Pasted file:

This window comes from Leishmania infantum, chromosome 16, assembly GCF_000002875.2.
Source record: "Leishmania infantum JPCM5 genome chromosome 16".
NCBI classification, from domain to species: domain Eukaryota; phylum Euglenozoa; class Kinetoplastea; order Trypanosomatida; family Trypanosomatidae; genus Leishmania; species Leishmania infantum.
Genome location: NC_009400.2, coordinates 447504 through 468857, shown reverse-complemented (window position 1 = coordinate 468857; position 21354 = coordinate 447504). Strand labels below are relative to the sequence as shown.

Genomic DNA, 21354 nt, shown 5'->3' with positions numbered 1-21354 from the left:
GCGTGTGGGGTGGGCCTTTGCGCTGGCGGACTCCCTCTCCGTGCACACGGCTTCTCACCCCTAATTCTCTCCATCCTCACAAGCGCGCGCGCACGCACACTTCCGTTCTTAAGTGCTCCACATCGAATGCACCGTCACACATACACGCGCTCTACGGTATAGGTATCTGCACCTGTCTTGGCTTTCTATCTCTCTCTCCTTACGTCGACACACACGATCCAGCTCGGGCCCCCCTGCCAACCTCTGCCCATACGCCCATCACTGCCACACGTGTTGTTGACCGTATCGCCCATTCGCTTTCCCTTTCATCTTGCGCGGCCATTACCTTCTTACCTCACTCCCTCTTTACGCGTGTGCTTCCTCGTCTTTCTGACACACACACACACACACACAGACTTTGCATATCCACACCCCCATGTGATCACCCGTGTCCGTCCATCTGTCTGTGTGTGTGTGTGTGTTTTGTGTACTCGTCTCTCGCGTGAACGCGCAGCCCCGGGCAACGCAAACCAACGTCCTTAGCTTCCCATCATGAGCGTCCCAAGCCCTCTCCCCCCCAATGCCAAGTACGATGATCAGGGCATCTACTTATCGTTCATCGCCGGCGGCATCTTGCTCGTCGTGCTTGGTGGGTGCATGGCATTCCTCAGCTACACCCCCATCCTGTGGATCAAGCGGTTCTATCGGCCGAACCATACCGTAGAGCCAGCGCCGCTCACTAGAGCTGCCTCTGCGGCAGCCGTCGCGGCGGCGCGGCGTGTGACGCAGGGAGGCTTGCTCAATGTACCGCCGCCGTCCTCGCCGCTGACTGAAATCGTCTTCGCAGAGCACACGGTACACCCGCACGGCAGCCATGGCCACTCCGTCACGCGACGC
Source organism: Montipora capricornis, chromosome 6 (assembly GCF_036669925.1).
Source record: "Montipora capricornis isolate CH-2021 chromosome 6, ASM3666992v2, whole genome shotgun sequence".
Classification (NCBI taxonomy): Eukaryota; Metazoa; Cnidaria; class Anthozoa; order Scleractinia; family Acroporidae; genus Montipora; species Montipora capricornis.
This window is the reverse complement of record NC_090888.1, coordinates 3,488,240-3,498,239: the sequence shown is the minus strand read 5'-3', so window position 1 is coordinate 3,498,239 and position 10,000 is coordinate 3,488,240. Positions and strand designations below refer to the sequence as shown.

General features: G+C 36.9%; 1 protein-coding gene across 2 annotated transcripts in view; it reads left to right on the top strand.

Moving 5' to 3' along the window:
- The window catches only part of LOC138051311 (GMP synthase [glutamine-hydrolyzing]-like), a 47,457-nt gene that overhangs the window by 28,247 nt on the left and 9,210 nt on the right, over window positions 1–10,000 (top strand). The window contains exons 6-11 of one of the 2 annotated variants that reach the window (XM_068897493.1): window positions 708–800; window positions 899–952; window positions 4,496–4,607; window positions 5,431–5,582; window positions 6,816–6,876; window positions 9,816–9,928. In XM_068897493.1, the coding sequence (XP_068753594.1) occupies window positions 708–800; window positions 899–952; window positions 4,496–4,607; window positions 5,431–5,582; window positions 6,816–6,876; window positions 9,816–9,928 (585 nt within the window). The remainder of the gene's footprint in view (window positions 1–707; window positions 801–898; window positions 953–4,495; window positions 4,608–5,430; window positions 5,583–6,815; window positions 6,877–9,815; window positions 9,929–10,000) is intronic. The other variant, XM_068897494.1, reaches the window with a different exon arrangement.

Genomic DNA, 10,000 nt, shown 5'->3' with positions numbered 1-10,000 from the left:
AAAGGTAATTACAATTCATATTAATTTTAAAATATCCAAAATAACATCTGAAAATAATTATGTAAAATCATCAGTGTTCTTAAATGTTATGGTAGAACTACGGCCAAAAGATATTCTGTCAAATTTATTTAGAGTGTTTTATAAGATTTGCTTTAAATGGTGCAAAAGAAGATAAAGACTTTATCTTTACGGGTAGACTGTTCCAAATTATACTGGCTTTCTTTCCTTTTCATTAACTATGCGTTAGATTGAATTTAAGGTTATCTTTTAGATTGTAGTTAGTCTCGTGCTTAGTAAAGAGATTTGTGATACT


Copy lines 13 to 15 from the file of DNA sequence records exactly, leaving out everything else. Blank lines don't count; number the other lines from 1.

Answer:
- The window catches only part of LOC138051311 (GMP synthase [glutamine-hydrolyzing]-like), a 47,457-nt gene that overhangs the window by 28,247 nt on the left and 9,210 nt on the right, over window positions 1–10,000 (top strand). The window contains exons 6-11 of one of the 2 annotated variants that reach the window (XM_068897493.1): window positions 708–800; window positions 899–952; window positions 4,496–4,607; window positions 5,431–5,582; window positions 6,816–6,876; window positions 9,816–9,928. In XM_068897493.1, the coding sequence (XP_068753594.1) occupies window positions 708–800; window positions 899–952; window positions 4,496–4,607; window positions 5,431–5,582; window positions 6,816–6,876; window positions 9,816–9,928 (585 nt within the window). The remainder of the gene's footprint in view (window positions 1–707; window positions 801–898; window positions 953–4,495; window positions 4,608–5,430; window positions 5,583–6,815; window positions 6,877–9,815; window positions 9,929–10,000) is intronic. The other variant, XM_068897494.1, reaches the window with a different exon arrangement.

Genomic DNA, 10,000 nt, shown 5'->3' with positions numbered 1-10,000 from the left:
AAAGGTAATTACAATTCATATTAATTTTAAAATATCCAAAATAACATCTGAAAATAATTATGTAAAATCATCAGTGTTCTTAAATGTTATGGTAGAACTACGGCCAAAAGATATTCTGTCAAATTTATTTAGAGTGTTTTATAAGATTTGCTTTAAATGGTGCAAAAGAAGATAAAGACTTTATCTTTACGGGTAGACTGTTCCAAATTATACTGGCTTTCTTTCCTTTTCATTAACTATGCGTTAGATTGAATTTAAGGTTATCTTTTAGATTGTAGTTAGTCTCGTGCTTAGTAAAGAGATTTGTGATACT